The IRB later changed the eligibility rules so that a player could only play for one country.[citation needed] This led to problems with the Pacific Islanders and the All Blacks, who had previously treated one another's players as interchangeable. New Zealander Stephen Bachop, for example, played for Samoa in the 1991 Rugby World Cup before becoming an All Black, but later switched back to Samoa. Similarly his brother Graeme Bachop represented New Zealand and later Japan. The brothers played against each other in the 1999 Rugby World Cup. Since these events, Sitiveni Sivivatu and Sione Lauaki both played for the Pacific Islanders side but later went on to play for the New Zealand national rugby team as playing for the Islanders did not require a player to commit his international future to one of the 5 sides which make up the Pacific Islanders.[citation needed]

In late 2010 it was proposed by the New Zealand Rugby Union that former test players be allowed to play for their country of heritage. This would have allowed players like Jerry Collins to turn out for their countries of birth but the move was rejected by the IRB.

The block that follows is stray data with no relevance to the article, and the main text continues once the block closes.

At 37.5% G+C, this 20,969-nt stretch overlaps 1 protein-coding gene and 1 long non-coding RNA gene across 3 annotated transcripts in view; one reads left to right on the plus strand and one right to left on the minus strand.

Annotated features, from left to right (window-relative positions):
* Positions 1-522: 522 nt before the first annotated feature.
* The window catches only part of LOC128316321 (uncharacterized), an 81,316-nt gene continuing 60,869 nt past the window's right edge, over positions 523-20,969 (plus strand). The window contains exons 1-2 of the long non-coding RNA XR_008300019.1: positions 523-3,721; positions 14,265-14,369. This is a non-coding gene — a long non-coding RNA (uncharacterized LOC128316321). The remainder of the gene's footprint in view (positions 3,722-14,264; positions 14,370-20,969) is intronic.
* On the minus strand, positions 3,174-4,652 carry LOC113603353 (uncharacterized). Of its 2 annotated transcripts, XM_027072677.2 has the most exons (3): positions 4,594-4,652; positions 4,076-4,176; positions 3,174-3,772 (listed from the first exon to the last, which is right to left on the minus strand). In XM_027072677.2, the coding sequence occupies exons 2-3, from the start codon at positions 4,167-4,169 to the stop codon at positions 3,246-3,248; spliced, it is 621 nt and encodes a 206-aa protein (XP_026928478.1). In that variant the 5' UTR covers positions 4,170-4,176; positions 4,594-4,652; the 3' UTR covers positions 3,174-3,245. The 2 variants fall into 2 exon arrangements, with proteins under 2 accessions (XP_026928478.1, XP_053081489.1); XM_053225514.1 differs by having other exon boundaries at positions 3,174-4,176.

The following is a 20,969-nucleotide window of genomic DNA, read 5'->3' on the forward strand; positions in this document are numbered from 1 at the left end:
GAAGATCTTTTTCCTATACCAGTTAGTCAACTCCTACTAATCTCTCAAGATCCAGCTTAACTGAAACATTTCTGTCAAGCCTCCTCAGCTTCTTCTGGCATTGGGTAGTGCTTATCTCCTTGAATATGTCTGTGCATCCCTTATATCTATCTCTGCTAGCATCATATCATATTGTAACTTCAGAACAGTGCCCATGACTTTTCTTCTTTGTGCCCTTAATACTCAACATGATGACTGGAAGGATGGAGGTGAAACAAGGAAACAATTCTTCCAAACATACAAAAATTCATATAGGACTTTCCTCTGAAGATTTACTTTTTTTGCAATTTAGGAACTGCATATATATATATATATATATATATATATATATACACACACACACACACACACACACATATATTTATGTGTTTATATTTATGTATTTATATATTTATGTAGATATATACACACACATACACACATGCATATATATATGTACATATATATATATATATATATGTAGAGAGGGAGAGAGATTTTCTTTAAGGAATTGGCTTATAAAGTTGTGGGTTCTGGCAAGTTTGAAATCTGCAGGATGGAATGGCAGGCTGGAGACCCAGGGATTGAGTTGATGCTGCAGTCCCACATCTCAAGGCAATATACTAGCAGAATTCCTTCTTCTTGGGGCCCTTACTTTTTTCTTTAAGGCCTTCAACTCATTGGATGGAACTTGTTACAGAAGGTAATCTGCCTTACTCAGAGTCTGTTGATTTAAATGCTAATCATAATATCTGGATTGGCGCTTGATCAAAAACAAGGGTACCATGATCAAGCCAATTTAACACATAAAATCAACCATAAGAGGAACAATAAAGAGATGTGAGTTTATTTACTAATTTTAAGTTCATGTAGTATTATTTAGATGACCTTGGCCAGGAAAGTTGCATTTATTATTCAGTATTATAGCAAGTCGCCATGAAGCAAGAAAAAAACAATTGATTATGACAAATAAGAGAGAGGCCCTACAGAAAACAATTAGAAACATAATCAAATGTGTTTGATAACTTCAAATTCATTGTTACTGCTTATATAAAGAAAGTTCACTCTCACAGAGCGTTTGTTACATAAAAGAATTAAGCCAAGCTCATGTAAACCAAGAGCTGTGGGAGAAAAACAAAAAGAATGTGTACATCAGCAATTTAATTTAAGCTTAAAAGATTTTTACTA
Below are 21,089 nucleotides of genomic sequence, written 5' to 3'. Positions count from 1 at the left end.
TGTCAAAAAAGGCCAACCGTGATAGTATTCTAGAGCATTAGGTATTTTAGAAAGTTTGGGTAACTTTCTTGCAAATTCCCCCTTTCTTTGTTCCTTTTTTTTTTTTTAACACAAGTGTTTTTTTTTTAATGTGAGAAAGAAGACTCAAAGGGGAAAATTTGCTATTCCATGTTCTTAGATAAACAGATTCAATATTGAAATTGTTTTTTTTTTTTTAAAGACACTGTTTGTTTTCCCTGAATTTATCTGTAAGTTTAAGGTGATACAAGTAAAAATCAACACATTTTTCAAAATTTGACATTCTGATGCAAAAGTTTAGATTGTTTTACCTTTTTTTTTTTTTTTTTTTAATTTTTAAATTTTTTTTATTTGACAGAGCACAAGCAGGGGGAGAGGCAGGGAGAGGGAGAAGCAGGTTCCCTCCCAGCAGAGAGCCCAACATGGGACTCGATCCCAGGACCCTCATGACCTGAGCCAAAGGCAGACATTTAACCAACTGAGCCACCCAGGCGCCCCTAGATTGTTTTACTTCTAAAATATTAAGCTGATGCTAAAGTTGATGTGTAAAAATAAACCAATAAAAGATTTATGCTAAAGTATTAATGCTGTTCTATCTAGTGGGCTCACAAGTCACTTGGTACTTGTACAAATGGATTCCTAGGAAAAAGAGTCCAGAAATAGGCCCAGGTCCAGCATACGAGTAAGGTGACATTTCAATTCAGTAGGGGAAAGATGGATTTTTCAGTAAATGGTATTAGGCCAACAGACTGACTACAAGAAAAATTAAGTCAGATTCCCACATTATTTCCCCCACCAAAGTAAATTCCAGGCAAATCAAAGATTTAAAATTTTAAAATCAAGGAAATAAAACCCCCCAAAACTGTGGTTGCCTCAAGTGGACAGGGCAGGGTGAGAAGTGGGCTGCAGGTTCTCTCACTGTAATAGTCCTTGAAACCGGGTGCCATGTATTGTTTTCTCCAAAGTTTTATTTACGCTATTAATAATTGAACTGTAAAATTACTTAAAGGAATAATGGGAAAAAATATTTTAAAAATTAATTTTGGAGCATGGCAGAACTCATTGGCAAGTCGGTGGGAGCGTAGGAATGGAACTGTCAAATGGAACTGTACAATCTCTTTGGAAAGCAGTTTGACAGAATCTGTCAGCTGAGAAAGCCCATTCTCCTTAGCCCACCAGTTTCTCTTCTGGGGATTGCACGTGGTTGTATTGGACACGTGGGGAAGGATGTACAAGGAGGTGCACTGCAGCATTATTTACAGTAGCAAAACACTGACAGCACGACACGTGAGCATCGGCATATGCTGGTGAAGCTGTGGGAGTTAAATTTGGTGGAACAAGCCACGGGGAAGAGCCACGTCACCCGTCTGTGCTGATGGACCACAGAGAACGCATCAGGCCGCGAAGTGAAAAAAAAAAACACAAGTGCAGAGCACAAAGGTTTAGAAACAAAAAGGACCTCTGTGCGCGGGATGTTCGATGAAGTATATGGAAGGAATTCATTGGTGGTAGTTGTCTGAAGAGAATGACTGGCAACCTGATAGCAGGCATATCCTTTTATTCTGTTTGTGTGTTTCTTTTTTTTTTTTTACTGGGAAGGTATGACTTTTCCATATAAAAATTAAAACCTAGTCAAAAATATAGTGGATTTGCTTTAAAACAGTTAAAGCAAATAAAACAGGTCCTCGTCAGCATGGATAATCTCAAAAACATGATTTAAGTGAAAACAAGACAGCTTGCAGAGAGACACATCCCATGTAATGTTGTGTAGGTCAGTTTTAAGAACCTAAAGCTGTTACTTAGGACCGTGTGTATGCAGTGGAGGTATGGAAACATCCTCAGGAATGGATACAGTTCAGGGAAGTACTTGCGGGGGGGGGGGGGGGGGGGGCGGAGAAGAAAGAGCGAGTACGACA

Rugby league[edit]

The term Grannygate was used of Nathan Fien who played rugby league for New Zealand in the 2006 Rugby League Tri-Nations, despite not being qualified to do so.[2] Fien had played State of Origin for the Queensland Maroons in 2001 but was seeking permission to play for the Kiwis in the second game of the 2006 Tri-Nations. Fien claimed eligibility based on the grandparent rule. Fien played in the losing Kiwi team in Melbourne and in the winning Kiwi team against the Lions in New Zealand. He was later banned after The Daily Telegraph in Sydney revealed that Fien was claiming elibility based upon a great-grandmother and not a grandmother. A further consequence was that the Kiwis were forced to forfeit the two competitions points gained for the victory against the Lions which further hampered the Kiwis' efforts to make the final. Fien became eligible to play for the Kiwis in 2007 due to residency rules via his tenure with the Auckland Warriors in the NRL.[citation needed]